[ARFC] Increase Optimal Borrow Rates for Ethereum Stablecoin Markets

Borrowing Interest Rate Slope 1 Increase

We concur with the analysis provided by @monet-supply regarding the necessity of increasing interest rates for stablecoins and the potential benefits it can bring. In terms of the optimal value, we propose setting UOptimal above 5%:

  1. Our assessment of the average interest rates paid by borrowers indicates that the equilibrium borrowing rate presently hovers just above 5% for DAI and USDC, and approximately 6.5% for USDT. This is corroborated by data from other protocols.
  2. The broader macroeconomic context and the consistent upward trend in interest rates over the last six months suggest an ongoing rise in stablecoin interest rates. To accommodate some flexibility, given that the exact equilibrium borrowing rate cannot be pinpointed down to a few basis points, we advocate for setting the UOptimal interest rate slightly above the equilibrium interest rate.
  3. Interest rates are subject to fluctuations driven by diverse market dynamics external to traditional interest rates. In fact, in 2022, there was minimal to no correlation between stablecoin borrowing rates and interest rates on treasury bills. Part of the rationale behind slope 1 is precisely to offer a mechanism for balancing supply and demand across a spectrum. To ensure a seamless transition in the critical segment of the slope, i.e., around the equilibrium borrowing rate, it’s advisable to set the UOptimal borrowing rate slightly above this rate. Otherwise, it may experience frequent fluctuations on Slope 2.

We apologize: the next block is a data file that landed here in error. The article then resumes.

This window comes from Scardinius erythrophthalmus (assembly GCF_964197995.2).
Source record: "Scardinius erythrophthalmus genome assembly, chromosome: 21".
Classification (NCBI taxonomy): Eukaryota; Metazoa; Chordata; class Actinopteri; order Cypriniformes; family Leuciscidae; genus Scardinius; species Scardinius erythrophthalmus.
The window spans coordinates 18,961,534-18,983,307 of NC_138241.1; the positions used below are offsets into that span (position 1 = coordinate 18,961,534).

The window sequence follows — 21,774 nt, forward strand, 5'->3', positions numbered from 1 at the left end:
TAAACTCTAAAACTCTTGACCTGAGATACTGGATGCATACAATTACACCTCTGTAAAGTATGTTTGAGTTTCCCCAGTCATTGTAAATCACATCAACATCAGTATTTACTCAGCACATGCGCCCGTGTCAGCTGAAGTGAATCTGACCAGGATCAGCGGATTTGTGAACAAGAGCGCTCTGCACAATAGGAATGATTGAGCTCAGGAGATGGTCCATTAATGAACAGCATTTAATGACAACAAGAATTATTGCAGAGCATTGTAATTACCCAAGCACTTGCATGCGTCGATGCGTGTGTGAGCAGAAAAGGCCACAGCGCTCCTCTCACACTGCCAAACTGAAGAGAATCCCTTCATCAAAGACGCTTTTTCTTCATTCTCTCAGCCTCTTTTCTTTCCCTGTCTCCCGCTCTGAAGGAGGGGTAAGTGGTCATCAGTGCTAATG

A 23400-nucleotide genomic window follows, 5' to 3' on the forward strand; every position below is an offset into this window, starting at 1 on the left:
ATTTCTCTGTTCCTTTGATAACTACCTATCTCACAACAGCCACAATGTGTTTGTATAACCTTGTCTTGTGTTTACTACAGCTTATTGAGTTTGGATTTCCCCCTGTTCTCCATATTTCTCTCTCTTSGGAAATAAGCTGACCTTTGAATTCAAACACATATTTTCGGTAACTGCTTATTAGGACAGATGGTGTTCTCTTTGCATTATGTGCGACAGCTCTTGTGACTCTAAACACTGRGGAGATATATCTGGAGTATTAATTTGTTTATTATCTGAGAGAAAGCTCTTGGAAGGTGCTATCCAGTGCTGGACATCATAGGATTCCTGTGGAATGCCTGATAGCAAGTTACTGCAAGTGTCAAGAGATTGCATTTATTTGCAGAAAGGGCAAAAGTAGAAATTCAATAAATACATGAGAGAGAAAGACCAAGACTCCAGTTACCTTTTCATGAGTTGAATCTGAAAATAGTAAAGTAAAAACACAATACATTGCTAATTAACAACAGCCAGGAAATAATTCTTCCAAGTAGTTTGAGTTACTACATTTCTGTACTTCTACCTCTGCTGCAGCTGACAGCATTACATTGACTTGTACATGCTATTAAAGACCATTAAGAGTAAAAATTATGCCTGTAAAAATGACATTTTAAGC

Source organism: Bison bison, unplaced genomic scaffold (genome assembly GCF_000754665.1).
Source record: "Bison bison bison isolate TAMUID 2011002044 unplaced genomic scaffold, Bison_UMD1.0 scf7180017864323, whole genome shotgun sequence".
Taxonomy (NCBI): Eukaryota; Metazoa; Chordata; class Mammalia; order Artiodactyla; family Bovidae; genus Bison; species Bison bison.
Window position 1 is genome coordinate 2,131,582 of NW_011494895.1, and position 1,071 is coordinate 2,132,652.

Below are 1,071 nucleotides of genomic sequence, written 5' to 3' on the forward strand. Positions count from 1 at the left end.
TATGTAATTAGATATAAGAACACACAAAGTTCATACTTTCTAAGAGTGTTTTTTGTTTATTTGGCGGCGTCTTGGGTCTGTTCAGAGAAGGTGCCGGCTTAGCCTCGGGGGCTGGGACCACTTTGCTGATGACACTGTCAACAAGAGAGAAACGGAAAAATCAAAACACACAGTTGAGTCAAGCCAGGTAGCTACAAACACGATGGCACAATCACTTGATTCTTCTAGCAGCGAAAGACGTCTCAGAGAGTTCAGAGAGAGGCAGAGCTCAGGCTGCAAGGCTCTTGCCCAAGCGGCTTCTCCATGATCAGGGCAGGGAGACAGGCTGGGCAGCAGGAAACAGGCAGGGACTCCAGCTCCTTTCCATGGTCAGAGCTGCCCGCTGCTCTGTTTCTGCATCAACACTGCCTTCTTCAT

In light of these considerations, our recommendation is to set the borrowing interest rates for Slope 1 for all USD stablecoins across Aave deployments at 5.5% as an initial step. Following this increase, we will continue monitoring the usage and equilibrium rate and make additional recommendations as necessary.

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Other Changes

One of the most effective ways to gauge the responsiveness of participants in financial markets is to measure the impact of alterations. When changes are isolated, specifically by modifying only one variable, the assessment of sensitivity to this change holds greater significance.

Furthermore, adjustments to Slope 1 may lead to repercussions that could influence decisions regarding the increase of UOptimal or RF. We propose a cautious approach - initiate the elevation of Slope 1 first. After observing and assessing the impact, weigh the risks against the potential benefits of modifying other parameters.